The Tidal Basin at cherry blossom time isn’t just packed with flowers; it’s teeming with fascinating and sometimes quirky stories. Hear them on our audio tour. (Jewel Samad/AFP/Getty Images)

The blooming of the cherry blossoms are always a lovely kickoff to spring in Washington, but if you’ve seen one cherry tree, you’ve seen them all, right?

Not exactly.

The Tidal Basin and East Potomac Park are home to a dozen varieties of the flowering trees, including a handful of tall, gnarled wonders that this year are reaching a major milestone: It’s been 100 years since their arrival on the basin. Other trees are more recent additions, including a hidden stand of tall trees that can be traced to a famed 1,500-year-old Japanese tree. And still others have been uprooted by construction, were lunch for a hungry beaver or are the iconic trees we always see in photos and in the news.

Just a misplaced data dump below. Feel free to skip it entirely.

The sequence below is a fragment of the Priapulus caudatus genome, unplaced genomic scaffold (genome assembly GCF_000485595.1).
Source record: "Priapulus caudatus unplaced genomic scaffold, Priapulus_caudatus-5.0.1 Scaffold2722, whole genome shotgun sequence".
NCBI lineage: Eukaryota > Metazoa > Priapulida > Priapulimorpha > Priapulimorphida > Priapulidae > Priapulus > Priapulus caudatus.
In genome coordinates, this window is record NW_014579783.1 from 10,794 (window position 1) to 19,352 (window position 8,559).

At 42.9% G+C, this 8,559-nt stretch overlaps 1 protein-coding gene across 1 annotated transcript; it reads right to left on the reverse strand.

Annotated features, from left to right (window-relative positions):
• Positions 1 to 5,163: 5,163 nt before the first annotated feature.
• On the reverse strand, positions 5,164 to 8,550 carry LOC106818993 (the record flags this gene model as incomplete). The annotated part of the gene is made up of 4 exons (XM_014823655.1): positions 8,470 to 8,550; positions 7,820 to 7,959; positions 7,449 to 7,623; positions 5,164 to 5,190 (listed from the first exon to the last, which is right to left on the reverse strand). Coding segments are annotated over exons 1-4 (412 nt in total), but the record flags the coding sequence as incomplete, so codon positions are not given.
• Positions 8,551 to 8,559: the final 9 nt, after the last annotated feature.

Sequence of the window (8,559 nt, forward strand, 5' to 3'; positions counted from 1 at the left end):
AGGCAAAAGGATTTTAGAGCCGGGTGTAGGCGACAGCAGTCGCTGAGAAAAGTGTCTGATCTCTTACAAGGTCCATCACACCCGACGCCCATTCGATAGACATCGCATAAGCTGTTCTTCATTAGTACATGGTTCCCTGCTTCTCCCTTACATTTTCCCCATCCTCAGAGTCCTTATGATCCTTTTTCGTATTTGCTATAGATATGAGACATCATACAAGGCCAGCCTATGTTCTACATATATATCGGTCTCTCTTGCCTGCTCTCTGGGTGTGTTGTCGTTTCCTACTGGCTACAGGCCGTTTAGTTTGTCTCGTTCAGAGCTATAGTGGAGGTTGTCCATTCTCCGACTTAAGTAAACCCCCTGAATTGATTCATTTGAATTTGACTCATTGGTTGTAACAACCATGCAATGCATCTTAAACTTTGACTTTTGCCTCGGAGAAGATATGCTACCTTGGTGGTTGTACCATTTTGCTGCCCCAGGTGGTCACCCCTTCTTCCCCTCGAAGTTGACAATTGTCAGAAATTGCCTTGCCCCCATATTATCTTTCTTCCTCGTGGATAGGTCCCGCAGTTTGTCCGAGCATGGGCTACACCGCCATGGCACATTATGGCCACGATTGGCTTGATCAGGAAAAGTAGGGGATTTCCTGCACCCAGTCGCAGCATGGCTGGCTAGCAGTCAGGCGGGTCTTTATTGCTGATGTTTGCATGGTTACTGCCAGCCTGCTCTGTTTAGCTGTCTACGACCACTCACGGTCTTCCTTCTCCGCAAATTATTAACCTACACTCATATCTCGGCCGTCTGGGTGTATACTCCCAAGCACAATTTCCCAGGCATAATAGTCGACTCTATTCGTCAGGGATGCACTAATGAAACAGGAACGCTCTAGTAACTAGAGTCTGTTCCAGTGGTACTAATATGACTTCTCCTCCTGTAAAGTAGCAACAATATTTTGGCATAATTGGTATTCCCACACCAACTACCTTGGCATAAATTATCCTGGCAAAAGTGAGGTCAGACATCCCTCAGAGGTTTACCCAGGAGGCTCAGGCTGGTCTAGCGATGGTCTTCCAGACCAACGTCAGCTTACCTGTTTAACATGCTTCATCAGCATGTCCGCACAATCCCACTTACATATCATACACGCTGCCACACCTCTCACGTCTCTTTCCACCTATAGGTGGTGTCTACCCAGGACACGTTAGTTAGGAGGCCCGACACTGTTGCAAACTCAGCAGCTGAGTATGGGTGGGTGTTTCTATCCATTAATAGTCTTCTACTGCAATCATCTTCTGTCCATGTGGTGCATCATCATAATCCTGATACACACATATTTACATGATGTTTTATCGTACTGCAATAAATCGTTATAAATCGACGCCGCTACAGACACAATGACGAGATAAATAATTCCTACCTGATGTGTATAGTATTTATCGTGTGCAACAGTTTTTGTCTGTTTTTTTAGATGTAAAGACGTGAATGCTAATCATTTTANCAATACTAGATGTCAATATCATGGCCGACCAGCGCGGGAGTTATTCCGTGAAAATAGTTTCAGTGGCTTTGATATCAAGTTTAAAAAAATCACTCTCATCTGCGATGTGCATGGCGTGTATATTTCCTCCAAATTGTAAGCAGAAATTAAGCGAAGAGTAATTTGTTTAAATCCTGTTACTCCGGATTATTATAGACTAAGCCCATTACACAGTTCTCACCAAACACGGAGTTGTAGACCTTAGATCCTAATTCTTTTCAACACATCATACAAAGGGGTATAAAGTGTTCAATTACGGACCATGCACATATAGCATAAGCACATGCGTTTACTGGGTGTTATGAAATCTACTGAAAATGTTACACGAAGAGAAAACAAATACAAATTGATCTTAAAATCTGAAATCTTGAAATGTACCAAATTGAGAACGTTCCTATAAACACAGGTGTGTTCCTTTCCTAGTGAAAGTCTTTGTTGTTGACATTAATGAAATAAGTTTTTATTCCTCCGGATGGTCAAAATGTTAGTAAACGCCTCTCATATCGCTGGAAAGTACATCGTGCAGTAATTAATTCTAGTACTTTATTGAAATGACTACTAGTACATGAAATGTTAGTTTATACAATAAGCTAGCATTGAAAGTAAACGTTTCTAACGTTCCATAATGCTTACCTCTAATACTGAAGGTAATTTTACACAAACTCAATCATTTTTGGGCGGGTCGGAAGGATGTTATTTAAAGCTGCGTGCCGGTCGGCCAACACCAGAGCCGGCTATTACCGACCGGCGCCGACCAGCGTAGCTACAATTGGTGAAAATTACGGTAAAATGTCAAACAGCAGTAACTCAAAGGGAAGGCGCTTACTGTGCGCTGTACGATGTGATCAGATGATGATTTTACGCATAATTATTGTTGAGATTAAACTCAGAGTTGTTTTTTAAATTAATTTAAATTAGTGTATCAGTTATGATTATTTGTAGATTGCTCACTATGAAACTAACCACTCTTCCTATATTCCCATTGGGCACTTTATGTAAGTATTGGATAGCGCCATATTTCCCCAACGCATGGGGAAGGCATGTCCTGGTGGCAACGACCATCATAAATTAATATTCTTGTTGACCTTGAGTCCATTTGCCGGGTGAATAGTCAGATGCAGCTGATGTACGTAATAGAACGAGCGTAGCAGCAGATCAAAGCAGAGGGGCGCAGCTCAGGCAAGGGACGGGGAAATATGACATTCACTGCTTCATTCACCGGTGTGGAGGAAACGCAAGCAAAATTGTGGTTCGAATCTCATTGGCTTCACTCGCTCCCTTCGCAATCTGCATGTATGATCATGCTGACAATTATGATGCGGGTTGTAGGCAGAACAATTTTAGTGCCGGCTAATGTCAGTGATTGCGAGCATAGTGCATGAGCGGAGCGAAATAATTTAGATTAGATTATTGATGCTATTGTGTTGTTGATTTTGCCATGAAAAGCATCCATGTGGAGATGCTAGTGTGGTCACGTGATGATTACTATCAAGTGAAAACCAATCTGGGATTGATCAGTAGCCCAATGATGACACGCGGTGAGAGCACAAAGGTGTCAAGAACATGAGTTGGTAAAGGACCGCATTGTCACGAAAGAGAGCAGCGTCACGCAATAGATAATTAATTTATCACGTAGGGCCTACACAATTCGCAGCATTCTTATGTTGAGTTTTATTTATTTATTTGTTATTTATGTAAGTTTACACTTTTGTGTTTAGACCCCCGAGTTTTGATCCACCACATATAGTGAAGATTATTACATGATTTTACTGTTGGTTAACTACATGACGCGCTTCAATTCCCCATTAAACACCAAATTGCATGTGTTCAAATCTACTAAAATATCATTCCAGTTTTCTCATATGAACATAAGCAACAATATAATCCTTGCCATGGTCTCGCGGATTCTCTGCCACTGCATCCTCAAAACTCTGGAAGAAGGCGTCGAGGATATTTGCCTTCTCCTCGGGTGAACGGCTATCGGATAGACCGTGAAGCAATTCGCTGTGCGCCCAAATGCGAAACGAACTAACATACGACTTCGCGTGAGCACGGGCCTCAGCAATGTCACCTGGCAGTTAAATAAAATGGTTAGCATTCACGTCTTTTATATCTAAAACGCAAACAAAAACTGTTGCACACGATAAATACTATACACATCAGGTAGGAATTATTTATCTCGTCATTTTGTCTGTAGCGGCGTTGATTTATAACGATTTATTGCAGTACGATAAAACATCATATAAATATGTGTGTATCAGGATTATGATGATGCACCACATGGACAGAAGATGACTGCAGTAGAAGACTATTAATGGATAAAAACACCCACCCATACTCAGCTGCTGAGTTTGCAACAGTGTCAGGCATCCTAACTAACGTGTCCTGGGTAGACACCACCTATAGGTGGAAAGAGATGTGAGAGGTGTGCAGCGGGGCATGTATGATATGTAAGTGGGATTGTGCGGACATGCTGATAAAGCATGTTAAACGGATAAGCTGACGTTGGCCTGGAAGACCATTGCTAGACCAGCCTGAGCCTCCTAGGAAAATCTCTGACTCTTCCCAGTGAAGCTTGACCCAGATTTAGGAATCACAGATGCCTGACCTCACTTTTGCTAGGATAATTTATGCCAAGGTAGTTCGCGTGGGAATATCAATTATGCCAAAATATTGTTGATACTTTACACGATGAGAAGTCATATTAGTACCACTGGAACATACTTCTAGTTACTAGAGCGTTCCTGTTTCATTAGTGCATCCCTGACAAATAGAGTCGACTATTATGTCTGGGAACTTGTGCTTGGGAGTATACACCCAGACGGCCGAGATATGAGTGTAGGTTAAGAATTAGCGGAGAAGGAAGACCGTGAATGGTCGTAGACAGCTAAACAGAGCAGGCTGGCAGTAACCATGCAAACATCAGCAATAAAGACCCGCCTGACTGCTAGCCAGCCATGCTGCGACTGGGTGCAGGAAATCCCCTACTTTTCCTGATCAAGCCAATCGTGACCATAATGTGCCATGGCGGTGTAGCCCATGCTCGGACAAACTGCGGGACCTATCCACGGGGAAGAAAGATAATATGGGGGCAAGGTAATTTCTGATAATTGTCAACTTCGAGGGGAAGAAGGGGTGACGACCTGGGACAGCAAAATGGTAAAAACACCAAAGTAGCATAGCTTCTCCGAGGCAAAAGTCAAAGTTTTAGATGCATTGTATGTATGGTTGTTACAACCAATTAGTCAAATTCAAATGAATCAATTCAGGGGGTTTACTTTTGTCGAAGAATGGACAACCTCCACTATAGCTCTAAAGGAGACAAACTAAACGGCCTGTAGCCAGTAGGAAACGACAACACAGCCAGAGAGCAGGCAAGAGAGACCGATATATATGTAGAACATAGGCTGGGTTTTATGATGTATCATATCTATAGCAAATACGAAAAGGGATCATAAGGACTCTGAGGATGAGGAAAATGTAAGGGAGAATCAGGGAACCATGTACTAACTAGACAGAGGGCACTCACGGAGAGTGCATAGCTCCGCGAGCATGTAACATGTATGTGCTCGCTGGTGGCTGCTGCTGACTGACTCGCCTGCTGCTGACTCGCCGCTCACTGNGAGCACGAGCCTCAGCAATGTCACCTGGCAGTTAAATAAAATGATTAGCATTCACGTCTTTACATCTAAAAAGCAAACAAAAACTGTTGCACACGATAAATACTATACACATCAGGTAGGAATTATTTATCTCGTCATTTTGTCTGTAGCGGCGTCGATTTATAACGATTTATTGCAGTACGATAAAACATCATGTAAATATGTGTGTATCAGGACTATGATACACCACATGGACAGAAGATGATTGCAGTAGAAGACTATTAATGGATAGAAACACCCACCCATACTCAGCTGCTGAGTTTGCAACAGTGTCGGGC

To find the important sites, listen to our podcast tour and take our handy map (PDF). We asked Bill Line, Joel Yarvis and Rob DeFeo of the National Park Service, and Ann McClellan, the author of “Cherry Blossoms: The Official Book of the National Cherry Blossom Festival,” to share some blossom history — both the fascinating and the nutty.

Stop at each point on the map and listen to these experts on Washington’s iconic natural wonder. Time your visit with these National Cherry Blossom Festival events.

To put the tour on your iPod or phone, follow these instructions:

1. Download CherryBlossomTour2012.Zip to your computer.

2. Unzip the file, using a program like Winzip or StuffIt Expander.

3. Drag the new folder of MP3s into your iTunes music library.

4. Create a playlist of the tracks, and transfer the files onto your MP3 player.

And print out our PDF map of the Tidal Basin tour to take with you.

You might also like:

Cherry haiku contest: Wax poetic about the cherry blossoms